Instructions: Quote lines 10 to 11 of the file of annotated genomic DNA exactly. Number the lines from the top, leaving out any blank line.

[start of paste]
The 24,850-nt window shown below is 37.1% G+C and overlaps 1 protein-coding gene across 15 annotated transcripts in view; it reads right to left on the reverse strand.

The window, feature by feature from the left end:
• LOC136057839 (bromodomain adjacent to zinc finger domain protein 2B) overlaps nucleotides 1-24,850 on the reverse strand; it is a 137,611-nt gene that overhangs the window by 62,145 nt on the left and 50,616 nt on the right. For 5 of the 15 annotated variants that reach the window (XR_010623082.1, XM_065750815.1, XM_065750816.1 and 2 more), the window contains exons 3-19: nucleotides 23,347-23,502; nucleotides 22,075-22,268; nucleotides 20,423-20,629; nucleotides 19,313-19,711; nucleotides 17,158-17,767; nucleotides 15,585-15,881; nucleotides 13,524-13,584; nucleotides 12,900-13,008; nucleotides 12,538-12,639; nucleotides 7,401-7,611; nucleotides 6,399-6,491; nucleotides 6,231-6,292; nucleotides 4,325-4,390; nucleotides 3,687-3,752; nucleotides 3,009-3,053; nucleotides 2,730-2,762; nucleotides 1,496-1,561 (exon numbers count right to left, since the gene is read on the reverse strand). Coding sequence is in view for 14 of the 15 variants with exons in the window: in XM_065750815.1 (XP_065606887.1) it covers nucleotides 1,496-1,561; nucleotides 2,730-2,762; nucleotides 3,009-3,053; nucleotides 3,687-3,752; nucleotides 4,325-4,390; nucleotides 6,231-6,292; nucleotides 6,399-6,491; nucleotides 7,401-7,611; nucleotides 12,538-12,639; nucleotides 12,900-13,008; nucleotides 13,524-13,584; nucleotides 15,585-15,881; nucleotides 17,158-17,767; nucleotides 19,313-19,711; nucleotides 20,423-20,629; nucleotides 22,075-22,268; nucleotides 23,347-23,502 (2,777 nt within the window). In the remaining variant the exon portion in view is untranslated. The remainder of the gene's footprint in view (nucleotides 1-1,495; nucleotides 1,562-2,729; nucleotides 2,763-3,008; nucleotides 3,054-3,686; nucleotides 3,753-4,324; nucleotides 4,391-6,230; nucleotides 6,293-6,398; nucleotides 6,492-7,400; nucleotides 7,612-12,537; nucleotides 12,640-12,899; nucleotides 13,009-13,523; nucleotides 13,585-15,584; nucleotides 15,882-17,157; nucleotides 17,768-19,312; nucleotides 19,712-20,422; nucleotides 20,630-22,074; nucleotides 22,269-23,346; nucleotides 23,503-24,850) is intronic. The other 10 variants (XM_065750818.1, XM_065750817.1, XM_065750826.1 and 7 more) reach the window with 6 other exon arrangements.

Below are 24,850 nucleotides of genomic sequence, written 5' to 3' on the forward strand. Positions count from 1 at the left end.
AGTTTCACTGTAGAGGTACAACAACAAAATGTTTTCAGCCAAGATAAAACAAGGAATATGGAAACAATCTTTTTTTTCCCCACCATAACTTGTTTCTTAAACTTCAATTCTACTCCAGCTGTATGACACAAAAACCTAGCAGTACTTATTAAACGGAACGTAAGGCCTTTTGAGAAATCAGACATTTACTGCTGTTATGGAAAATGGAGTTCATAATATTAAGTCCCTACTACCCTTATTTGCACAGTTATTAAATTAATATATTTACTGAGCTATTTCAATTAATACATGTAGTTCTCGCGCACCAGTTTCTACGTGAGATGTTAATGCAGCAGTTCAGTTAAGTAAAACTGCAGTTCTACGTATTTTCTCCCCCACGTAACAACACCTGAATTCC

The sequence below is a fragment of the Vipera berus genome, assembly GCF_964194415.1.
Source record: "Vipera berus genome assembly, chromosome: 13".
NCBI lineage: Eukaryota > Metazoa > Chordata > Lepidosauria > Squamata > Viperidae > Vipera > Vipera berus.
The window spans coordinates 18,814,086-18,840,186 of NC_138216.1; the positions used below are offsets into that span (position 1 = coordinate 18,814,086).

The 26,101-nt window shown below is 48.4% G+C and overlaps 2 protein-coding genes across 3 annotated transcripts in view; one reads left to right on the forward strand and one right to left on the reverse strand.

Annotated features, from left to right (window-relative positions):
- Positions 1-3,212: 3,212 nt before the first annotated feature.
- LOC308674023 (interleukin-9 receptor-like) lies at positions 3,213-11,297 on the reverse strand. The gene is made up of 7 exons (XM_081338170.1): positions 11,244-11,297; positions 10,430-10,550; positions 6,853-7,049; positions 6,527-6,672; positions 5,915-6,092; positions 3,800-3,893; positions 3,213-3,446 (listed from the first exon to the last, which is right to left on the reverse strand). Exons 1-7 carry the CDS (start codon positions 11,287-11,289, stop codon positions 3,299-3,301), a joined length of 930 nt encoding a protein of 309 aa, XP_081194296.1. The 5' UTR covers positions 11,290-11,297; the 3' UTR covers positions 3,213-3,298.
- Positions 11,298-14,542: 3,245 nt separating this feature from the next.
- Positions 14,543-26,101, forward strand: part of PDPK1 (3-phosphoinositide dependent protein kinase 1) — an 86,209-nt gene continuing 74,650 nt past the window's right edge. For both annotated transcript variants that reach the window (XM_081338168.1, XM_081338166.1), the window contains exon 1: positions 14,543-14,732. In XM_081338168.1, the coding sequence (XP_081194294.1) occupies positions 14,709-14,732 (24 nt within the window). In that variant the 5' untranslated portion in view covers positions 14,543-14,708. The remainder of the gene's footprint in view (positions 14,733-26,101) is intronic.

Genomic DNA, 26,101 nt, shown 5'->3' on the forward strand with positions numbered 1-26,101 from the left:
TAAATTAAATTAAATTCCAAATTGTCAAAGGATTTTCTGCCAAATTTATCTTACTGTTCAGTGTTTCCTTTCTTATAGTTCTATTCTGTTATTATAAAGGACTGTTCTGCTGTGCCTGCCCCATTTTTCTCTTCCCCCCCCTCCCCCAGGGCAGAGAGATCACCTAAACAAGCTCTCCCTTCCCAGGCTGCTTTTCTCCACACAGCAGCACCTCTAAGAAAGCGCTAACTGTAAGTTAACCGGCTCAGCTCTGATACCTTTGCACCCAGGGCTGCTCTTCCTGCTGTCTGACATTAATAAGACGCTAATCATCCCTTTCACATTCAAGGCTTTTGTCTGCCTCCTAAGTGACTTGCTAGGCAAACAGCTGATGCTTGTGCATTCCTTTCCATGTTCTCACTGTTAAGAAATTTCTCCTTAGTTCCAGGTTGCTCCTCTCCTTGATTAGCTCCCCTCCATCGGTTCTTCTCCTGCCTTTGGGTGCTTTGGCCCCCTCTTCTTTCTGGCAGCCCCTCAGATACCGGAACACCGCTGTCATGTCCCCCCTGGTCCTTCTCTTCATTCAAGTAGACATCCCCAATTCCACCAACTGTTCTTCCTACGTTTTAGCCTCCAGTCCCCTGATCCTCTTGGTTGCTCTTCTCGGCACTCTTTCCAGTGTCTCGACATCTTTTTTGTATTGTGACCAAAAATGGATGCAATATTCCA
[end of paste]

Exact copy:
The 26,101-nt window shown below is 48.4% G+C and overlaps 2 protein-coding genes across 3 annotated transcripts in view; one reads left to right on the forward strand and one right to left on the reverse strand.

Annotated features, from left to right (window-relative positions):